It was good for me, because I just woke up every day and began studying, practicing, busking, and writing. It was a productive time. After several months I began to feel the need to see people though; I guess I started wanting an audience. That or a British roast dinner. Probably both.
Emily: That wasn’t the only time you’ve removed yourself from modern society for an extended period of time. What drew you to this lifestyle?
Nick: I think I just like the extremes. I love London, the intense pace and bustle, the competitiveness and the madness; but I also like being able to focus on something intently for a long time without distractions, which is nearly impossible in the city. There’s something wonderful about going from one extreme to the other. You get to see everything with new eyes.
Emily: You decided to record the album “The Tall Trees” entirely at night. What prompted that decision? What was the recording process like?
Nick: It just sort of happened that way. I was working with Nick Trepka, who’s produced a huge amount of great music, and who is a night person too. Some days we would start the session at a reasonable time but after a certain number of hours in the studio we would both get into ‘the zone’ and would just have to keep going.
That stage was a bit like being a child deeply immersed in an imaginative game of pretend. There’s a lot less thinking or rationalizing and more experimenting and more-or-less ‘playing.’ It only seems to happen at night, and being tired can really help. I think when we’re exhausted we’re forced to make more instinctual decisions, because the thinking part of our brains is dead. That can be a really good thing.
Emily: Your song “Angra Mainyu” is named and themed after the destructive spirit of Zoroastrianism. Not too many artists write songs about Zoroastrianism. What is the story behind “Angra Mainyu”? Is there a specific reason you latched on to this mythology?
Nick: I’ve always been interested in the darker side of religious belief. I’m an atheist, but I get fascinated by the idea that there could be evil or destruction in human form. Quite a few of the ideas for the lyrics came from the book The Master and Margarita by Bulgakov, where the devil’s creations have this fascinating playfulness and dry sense of humor. I was reading about Zoroastrianism at the time and I remember liking the sound of the name Angra Mainyu. It just seemed to fit. It’s a powerful sounding phrase.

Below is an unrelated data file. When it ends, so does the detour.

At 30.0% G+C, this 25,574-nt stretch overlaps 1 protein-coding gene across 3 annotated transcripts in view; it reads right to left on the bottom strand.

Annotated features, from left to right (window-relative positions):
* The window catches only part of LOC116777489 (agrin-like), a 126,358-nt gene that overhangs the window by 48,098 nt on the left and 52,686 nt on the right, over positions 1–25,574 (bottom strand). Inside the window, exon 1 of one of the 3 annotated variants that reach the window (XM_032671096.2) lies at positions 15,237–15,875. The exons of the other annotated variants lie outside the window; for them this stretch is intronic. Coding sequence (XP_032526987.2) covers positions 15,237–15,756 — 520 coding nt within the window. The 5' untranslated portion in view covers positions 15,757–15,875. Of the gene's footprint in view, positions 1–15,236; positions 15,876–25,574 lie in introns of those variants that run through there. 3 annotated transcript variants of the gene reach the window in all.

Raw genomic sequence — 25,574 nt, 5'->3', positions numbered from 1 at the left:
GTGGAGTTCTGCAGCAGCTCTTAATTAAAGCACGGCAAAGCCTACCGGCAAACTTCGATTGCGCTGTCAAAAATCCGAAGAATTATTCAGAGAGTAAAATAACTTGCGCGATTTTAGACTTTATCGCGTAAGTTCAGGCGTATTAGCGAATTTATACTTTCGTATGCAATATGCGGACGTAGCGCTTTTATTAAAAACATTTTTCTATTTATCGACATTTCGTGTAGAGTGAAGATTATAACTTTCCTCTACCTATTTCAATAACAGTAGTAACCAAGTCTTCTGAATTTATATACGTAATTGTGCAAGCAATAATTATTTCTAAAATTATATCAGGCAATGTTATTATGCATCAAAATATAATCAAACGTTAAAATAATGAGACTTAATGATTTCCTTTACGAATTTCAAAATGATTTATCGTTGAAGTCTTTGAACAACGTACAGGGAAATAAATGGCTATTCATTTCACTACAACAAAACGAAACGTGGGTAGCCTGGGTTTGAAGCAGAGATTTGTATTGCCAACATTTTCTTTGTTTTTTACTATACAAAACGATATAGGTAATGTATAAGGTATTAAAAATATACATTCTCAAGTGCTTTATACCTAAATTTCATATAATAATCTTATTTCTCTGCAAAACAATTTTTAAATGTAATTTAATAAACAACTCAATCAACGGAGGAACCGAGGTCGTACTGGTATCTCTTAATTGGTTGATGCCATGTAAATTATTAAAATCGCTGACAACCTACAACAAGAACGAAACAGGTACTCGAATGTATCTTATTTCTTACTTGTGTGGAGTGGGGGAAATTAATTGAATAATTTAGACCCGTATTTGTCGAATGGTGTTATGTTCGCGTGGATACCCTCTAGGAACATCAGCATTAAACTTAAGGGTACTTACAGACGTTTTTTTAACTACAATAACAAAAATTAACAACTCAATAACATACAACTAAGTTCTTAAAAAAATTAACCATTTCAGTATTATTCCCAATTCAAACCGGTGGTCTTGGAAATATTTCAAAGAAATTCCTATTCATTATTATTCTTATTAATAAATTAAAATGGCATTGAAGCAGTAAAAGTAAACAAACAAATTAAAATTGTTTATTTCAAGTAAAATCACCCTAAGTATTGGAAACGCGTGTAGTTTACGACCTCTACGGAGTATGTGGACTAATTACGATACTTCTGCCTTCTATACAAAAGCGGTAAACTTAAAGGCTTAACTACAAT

Emily: How much does mythology and paganism influence your lyrical and musical choices?
Nick: Quite a lot I suppose. I often get ideas for lyrics from books, and I don’t know why but I’m drawn to stories with disturbing themes and recurring myths. I think some of the best books I’ve read are modern takes on old beliefs—like Steinbeck’s East of Eden taking on themes from Cain and Abel, and Dostoevsky constantly nodding to how ancient myths shape our more modern ways of thinking.
Emily: Which of the songs you have written are the most meaningful to you, and why?
Nick: Most recently, “Evening” has held a lot of meaning for me. It was one of those songs that came out whole without too much effort or shaping, and because of this it felt very honest. Some songs seem to need a lot of encouragement to take shape—you have to assemble them and glue them together. But other songs, like this one, just fall out intact. That always makes the communication of an idea feel more direct and sincere.
I wrote “Evening” about learning to embrace change, which is something I’ve found incredibly difficult to do. I find that I naturally want to cling onto things and experiences and people. But if I can get myself to let go and let things move on, there’s something wonderful there. There’s something inspiring about not being able to control things.
Emily: Do you have any new music in the works?
Nick: Yes, always, but these new songs feel like they are never going to be ready. They’re too difficult to play. I need to stop being such a technique guitar geek and write some songs with C, F, and G.